House plans approved by the city of Lakeland pose a test to the DNR’s legal ability to protect the river as it sees fit.
For the second time in three years, the city of Lakeland and the Minnesota Department of Natural Resources (DNR) are on a possible legal collision course that could have broader implications for development along the entire St. Croix River.
For a second time, the City Council on Tuesday approved plans for a two-story river bluff home with a design that doesn’t conform with state rules, including those regarding building height and proximity to the bluff’s edge.
Earlier this year, the council overruled its own planning commission in approving the plans, prompting a threatened lawsuit by the DNR.
It’s the first such zoning case along the St. Croix River to draw the DNR’s objections since a landmark Minnesota Supreme Court case in 2010, also involving Lakeland and an 8,000-square-foot riverside home of broadcasting magnate Rob Hubbard, finding that the DNR did not have authority to supersede local zoning decisions under the federal Wild and Scenic Rivers Act — which protects the St. Croix.
The state court said the Legislature has to explicitly give that authority over zoning rules to the DNR, which it has not done.
In 2011, the Legislature also made it easier to get zoning rule variances by allowing them to be granted if it’s shown that a property presents “practical difficulties” to comply, which also played in the City Council’s decision and may indicate the strength of Lakeland’s legal position.
The Hubbard ruling — hailed by property-rights and small-government advocates but decried by environmentalists — has put the DNR in the position of fighting local zoning decisions affecting the river through the courts.
The DNR prepared its first such post-Hubbard lawsuit against Lakeland in July, but held off filing it in hopes of reaching a compromise with the city and the homeowners, Kathleen and Michael Quinn.
A riverside dream
The Quinns bought the white, one-story walkout in 2011, intending to tear it down and build their dream house using the old building’s footprint. The new design is a two-story Prairie Style design, also a walkout with a three-season porch and a three-stall garage.
The earth tones of the house, and its entire design, were aimed at blending in with the surroundings. Kathleen Quinn said.
“We believe the design that we chose represented a vast improvement over the current structure on the property,” she said, adding: “Quite frankly, we were shocked and disappointed by the actions of the DNR.”
The tree canopy of the bluff obscures most of the existing home, and that won’t change with the new building, added Michael Quinn.
“I would suggest we are going to be less visible from the river than we are today,” he said.
In June, the plans were presented to Lakeland’s Planning Commission with four variance requests, including one to build the home within about 14½ feet of the bluffline as opposed to the required 40-foot setback, and another to allow the height of the house to be 8 feet higher than the old one. The commission approved all the variances except for the excessive height. But the City Council ignored that recommendation and instead approved all the variances.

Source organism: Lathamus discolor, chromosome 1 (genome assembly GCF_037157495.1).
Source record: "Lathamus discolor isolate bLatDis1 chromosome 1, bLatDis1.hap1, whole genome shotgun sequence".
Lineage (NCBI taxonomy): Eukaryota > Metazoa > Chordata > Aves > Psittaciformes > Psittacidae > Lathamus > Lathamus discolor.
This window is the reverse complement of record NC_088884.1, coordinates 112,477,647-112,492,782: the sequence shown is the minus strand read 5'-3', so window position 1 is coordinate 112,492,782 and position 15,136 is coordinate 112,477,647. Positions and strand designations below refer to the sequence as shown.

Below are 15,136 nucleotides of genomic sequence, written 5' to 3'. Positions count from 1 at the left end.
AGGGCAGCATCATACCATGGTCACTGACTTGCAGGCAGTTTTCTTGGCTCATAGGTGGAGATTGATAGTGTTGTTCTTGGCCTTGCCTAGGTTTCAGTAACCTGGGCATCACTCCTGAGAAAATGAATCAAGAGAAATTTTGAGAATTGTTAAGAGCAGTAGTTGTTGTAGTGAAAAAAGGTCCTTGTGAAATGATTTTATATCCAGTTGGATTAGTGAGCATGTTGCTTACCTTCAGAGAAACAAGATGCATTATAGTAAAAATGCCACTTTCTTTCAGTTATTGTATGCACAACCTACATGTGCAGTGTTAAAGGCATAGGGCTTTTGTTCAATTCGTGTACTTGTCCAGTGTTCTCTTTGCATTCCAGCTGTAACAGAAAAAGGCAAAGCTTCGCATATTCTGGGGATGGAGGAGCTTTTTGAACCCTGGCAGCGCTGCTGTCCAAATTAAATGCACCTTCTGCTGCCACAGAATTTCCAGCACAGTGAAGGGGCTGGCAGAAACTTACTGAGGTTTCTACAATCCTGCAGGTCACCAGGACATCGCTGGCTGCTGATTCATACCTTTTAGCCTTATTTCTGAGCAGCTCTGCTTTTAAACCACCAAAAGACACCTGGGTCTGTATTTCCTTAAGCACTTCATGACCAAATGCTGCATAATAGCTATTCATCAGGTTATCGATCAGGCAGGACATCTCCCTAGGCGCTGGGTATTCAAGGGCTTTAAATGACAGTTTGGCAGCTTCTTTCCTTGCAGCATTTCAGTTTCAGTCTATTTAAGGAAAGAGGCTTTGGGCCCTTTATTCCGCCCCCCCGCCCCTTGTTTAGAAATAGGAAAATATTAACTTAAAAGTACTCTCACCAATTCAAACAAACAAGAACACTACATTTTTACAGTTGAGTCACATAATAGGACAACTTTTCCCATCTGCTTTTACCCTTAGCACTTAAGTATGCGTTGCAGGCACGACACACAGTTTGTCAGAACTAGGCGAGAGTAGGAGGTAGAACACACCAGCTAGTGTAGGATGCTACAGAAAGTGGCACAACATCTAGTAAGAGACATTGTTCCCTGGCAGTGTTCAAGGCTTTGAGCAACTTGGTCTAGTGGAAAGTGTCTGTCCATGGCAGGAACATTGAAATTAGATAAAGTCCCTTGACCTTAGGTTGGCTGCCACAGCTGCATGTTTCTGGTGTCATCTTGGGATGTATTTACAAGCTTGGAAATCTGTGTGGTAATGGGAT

Then came the DNR’s threatened lawsuit, and the Planning Commission and City Council agreed to rehear the case after officials and the homeowners revisited the proposed house plans. Earlier this month, the Planning Commission was presented with five variance requests, but rejected two of them, said Ron Moorse, the city’s zoning consultant.
This time, the panel recommended rejecting both the excessive height variance and the bluffline setback. Again, the City Council ignored that recommendation and voted 3-1 to approve all of the variances. Council Member Asia Bednar cast the lone dissenting vote; Mayor Bob Livingston is on extended leave from duties because of illness.
“Variances are tough, and they’re really agonizing for all of us,” Molly Shodeen, area hydrologist with the DNR, told council members before the vote. But each variance from rules protecting the St. Croix weaken the Wild and Scenic Rivers Act and could lead to its “death by a thousand cuts.”
“The goal is to protect the scenic quality of the river,” she said. “Increasing the existing roofline [of the Quinns’ home] is a detriment to the scenic quality of the river.”
Feelings among council members clearly were strong. “What’s the DNR trying to accomplish here?” asked Joe Paiement, Lakeland’s acting mayor.
City Council Member Amy Williams said the Quinns are trying to be sensitive to the aesthetics of the river. “I still feel strongly we made the right decision,” she said. The council carefully looked at balancing the interests of the Quinns with that of the community at large. In the end, she said, “we will have something that is better than what is there now.”
Shodeen said the DNR will review Lakeland’s decision, and the legal arguments supporting it, then decide on its response.
The actions in Lakeland, and whatever precedent is set in the DNR’s possible response in light of the Hubbard decision, are being closely watched by advocates for the river, said Deb Ryun, executive director of the St. Croix River Association.
They fear that a hodgepodge of local zoning ordinances, and an inclination of local governments to be protective of their own residents, could slowly erode the Wild and Scenic Rivers Act. “As we pick away at it, what are we going to have left?” Ryun said.
Her group is not anti-development, she said, but advocates smart development that still values and protects the river for the pristine resource that it is.
Jim Anderson • 651-925-5039 Twitter: @StribJAnderson